Utilities to rebellious area in Syria cut off
BEIRUT — Electricity, phone lines, and then the water supply were cut off in a restive area of Syria that is a new center for protests against President Bashar Assad, and activists said 15 people died in the sixth day of sustained government attacks yesterday.
What started as street demonstrations calling for reforms has evolved into demands for Assad’s ouster in the face of a violent crackdown, especially in Syria’s south and agricultural center, where the challenge to his family’s 40-year-rule is seen as strongest. In the city of Rastan yesterday, a resident who fled said troops swept through making arrests.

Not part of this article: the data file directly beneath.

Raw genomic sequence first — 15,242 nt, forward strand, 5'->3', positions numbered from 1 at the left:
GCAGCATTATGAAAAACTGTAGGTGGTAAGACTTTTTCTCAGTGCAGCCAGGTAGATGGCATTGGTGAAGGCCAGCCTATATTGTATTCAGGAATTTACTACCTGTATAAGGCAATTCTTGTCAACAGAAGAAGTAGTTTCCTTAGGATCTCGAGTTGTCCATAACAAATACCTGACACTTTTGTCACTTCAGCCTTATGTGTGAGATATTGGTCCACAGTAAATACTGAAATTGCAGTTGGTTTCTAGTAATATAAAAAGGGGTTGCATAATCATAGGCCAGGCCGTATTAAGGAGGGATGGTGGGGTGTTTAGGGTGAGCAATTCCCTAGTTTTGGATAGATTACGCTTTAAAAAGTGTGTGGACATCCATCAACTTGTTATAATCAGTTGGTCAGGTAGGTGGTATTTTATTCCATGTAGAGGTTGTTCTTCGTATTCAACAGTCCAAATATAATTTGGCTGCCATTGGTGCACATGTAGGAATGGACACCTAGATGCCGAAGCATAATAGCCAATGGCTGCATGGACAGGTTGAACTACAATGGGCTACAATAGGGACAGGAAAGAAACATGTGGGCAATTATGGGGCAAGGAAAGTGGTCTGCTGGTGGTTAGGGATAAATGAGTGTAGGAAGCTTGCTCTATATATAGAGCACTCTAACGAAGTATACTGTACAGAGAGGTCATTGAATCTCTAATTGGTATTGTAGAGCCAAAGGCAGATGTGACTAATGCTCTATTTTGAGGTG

“We have become refugees in our own country,’’ said the resident, who said he slept in the woods to avoid capture. He was reached by telephone and spoke on condition of anonymity for fear of reprisals. “My family and sisters are still there, and I don’t know how they are doing.’’
Syria’s opposition, fragmented by years of sectarian and ideological tensions, made tentative steps to organize and show an international face at the end of a two-day conference in Turkey. They called on Assad to step down to allow for free elections.
Murhaf Jouejati, a political science professor at George Washington University who specializes in Syria, said the conference was an attempt to “put together a vision of what a post-Assad Syria will look like.’’
But the call issued by participants consisting mostly of Syrian exiles is unlikely to resonate soon beyond the conference. It also highlighted internal divisions that have long been exploited by the government.